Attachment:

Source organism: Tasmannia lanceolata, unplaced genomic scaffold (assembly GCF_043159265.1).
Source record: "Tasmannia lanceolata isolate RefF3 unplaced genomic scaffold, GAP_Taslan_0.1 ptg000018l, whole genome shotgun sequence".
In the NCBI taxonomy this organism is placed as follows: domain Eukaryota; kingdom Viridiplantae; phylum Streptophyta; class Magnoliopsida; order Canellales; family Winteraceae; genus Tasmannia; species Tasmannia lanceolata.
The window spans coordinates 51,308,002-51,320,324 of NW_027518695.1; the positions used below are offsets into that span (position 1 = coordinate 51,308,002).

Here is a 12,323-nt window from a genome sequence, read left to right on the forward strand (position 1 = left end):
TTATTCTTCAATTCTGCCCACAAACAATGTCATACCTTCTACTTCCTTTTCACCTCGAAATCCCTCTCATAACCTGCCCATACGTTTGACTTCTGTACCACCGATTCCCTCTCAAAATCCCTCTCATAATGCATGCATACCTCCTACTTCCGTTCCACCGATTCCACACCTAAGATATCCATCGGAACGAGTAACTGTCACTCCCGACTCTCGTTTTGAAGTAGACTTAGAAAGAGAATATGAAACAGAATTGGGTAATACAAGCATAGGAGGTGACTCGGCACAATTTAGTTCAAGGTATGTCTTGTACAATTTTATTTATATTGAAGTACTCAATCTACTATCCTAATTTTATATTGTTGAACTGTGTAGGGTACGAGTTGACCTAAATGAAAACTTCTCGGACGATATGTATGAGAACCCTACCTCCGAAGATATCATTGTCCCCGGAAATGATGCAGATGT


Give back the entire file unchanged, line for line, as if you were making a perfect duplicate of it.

Source organism: Tasmannia lanceolata, unplaced genomic scaffold (assembly GCF_043159265.1).
Source record: "Tasmannia lanceolata isolate RefF3 unplaced genomic scaffold, GAP_Taslan_0.1 ptg000018l, whole genome shotgun sequence".
In the NCBI taxonomy this organism is placed as follows: domain Eukaryota; kingdom Viridiplantae; phylum Streptophyta; class Magnoliopsida; order Canellales; family Winteraceae; genus Tasmannia; species Tasmannia lanceolata.
The window spans coordinates 51,308,002-51,320,324 of NW_027518695.1; the positions used below are offsets into that span (position 1 = coordinate 51,308,002).

Here is a 12,323-nt window from a genome sequence, read left to right on the forward strand (position 1 = left end):
TTATTCTTCAATTCTGCCCACAAACAATGTCATACCTTCTACTTCCTTTTCACCTCGAAATCCCTCTCATAACCTGCCCATACGTTTGACTTCTGTACCACCGATTCCCTCTCAAAATCCCTCTCATAATGCATGCATACCTCCTACTTCCGTTCCACCGATTCCACACCTAAGATATCCATCGGAACGAGTAACTGTCACTCCCGACTCTCGTTTTGAAGTAGACTTAGAAAGAGAATATGAAACAGAATTGGGTAATACAAGCATAGGAGGTGACTCGGCACAATTTAGTTCAAGGTATGTCTTGTACAATTTTATTTATATTGAAGTACTCAATCTACTATCCTAATTTTATATTGTTGAACTGTGTAGGGTACGAGTTGACCTAAATGAAAACTTCTCGGACGATATGTATGAGAACCCTACCTCCGAAGATATCATTGTCCCCGGAAATGATGCAGATGT